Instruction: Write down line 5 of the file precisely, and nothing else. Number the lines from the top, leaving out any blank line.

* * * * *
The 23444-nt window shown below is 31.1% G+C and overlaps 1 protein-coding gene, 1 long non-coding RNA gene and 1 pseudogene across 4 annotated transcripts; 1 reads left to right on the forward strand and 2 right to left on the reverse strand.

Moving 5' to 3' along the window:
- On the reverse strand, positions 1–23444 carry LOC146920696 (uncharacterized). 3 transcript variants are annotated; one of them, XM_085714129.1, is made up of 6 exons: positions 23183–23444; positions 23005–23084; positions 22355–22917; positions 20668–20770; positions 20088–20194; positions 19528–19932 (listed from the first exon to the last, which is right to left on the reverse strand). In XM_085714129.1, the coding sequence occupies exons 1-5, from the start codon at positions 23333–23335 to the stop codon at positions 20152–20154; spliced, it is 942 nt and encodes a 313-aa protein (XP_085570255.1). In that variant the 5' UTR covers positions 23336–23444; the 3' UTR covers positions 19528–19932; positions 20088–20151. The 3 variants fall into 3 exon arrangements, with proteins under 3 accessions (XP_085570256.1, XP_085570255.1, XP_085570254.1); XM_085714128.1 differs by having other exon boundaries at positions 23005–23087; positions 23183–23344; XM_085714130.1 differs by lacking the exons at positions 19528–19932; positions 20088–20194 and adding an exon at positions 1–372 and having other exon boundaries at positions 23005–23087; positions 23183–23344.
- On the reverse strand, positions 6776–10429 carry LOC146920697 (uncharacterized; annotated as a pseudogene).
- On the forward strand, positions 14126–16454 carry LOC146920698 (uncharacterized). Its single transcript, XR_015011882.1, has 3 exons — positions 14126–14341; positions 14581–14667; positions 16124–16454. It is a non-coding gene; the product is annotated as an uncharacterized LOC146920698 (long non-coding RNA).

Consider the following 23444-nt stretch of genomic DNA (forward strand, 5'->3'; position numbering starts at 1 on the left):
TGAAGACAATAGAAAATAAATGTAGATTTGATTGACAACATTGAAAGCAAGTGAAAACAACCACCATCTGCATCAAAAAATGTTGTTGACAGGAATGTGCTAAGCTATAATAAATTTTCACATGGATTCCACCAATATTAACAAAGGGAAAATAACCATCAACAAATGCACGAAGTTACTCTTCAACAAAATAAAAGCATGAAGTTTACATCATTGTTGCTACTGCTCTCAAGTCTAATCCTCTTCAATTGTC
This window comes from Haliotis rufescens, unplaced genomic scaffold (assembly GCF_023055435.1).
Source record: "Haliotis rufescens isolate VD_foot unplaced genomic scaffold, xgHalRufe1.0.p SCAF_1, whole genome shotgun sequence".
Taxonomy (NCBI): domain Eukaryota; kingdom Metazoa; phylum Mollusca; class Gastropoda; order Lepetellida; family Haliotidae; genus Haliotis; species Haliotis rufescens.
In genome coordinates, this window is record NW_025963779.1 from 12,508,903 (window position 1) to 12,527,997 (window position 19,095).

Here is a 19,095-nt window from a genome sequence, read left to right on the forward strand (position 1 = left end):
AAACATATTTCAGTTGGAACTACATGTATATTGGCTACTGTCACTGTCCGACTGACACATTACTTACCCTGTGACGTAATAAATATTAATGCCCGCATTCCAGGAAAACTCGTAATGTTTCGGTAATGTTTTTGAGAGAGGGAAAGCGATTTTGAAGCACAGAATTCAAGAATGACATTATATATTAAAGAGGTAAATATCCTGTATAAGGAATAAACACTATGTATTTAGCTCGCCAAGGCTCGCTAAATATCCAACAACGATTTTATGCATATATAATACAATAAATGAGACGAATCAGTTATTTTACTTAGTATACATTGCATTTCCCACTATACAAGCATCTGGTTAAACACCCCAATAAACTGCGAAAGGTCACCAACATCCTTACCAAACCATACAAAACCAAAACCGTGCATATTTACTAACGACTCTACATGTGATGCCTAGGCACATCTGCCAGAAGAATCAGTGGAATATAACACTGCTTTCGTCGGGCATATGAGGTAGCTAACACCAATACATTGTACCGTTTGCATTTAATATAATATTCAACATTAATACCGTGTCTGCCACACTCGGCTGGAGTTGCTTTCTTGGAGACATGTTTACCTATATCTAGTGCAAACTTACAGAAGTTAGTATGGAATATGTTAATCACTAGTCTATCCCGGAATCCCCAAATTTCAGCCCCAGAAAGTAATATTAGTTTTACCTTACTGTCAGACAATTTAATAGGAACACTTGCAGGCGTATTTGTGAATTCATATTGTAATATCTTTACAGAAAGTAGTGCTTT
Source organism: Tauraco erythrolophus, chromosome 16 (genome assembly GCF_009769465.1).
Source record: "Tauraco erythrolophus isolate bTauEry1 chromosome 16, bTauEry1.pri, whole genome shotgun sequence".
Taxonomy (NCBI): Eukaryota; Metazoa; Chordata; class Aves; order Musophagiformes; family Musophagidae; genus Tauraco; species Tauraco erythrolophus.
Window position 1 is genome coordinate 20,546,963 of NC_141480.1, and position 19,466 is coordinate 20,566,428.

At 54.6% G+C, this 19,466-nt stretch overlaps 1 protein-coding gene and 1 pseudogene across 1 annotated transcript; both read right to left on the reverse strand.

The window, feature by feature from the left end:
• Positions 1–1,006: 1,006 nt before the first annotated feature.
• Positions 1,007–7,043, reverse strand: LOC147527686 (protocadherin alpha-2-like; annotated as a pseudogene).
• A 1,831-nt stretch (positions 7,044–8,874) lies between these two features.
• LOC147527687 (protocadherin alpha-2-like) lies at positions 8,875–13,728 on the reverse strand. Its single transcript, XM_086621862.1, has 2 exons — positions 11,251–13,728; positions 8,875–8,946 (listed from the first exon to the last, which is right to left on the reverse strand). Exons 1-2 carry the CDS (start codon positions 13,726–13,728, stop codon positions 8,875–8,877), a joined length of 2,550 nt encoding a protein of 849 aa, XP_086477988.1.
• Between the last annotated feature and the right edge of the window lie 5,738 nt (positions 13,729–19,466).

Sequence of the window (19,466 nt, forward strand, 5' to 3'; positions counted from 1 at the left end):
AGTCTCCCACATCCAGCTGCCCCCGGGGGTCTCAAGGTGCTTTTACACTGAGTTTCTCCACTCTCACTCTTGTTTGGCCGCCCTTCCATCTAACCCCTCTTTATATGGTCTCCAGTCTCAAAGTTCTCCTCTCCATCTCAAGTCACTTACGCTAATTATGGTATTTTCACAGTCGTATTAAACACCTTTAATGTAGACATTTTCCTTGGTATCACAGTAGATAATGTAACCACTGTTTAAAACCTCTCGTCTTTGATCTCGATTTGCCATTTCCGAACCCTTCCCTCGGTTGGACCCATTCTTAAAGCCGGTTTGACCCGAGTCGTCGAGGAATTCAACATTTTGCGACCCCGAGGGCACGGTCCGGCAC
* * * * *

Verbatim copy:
- On the forward strand, positions 14126–16454 carry LOC146920698 (uncharacterized). Its single transcript, XR_015011882.1, has 3 exons — positions 14126–14341; positions 14581–14667; positions 16124–16454. It is a non-coding gene; the product is annotated as an uncharacterized LOC146920698 (long non-coding RNA).